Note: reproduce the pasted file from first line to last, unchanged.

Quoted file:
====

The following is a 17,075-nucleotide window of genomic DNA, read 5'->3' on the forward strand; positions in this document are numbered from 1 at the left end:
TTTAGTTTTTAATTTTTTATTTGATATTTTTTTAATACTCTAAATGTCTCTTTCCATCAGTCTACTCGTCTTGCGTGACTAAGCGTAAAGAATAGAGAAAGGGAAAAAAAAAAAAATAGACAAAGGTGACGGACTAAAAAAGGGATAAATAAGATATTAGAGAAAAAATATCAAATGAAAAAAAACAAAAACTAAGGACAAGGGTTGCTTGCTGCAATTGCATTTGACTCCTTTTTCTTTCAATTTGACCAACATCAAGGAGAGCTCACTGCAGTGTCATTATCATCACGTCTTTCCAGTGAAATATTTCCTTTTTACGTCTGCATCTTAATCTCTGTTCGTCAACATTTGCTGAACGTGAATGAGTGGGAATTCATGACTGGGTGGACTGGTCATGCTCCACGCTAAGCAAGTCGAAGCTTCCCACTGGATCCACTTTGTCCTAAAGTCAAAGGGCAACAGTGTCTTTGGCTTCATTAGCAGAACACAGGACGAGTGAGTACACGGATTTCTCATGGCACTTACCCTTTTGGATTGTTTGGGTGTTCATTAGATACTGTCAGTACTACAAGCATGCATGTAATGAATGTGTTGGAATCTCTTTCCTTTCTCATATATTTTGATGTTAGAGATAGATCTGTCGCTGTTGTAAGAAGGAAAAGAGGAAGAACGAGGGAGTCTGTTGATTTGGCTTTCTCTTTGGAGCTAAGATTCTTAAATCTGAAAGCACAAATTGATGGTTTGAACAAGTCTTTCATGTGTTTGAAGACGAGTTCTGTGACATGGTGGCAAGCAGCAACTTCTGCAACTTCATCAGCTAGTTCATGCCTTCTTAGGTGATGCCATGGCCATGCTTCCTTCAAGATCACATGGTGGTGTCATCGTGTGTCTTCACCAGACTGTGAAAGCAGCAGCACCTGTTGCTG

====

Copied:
The following is a 17,075-nucleotide window of genomic DNA, read 5'->3' on the forward strand; positions in this document are numbered from 1 at the left end:
TTTAGTTTTTAATTTTTTATTTGATATTTTTTTAATACTCTAAATGTCTCTTTCCATCAGTCTACTCGTCTTGCGTGACTAAGCGTAAAGAATAGAGAAAGGGAAAAAAAAAAAAATAGACAAAGGTGACGGACTAAAAAAGGGATAAATAAGATATTAGAGAAAAAATATCAAATGAAAAAAAACAAAAACTAAGGACAAGGGTTGCTTGCTGCAATTGCATTTGACTCCTTTTTCTTTCAATTTGACCAACATCAAGGAGAGCTCACTGCAGTGTCATTATCATCACGTCTTTCCAGTGAAATATTTCCTTTTTACGTCTGCATCTTAATCTCTGTTCGTCAACATTTGCTGAACGTGAATGAGTGGGAATTCATGACTGGGTGGACTGGTCATGCTCCACGCTAAGCAAGTCGAAGCTTCCCACTGGATCCACTTTGTCCTAAAGTCAAAGGGCAACAGTGTCTTTGGCTTCATTAGCAGAACACAGGACGAGTGAGTACACGGATTTCTCATGGCACTTACCCTTTTGGATTGTTTGGGTGTTCATTAGATACTGTCAGTACTACAAGCATGCATGTAATGAATGTGTTGGAATCTCTTTCCTTTCTCATATATTTTGATGTTAGAGATAGATCTGTCGCTGTTGTAAGAAGGAAAAGAGGAAGAACGAGGGAGTCTGTTGATTTGGCTTTCTCTTTGGAGCTAAGATTCTTAAATCTGAAAGCACAAATTGATGGTTTGAACAAGTCTTTCATGTGTTTGAAGACGAGTTCTGTGACATGGTGGCAAGCAGCAACTTCTGCAACTTCATCAGCTAGTTCATGCCTTCTTAGGTGATGCCATGGCCATGCTTCCTTCAAGATCACATGGTGGTGTCATCGTGTGTCTTCACCAGACTGTGAAAGCAGCAGCACCTGTTGCTG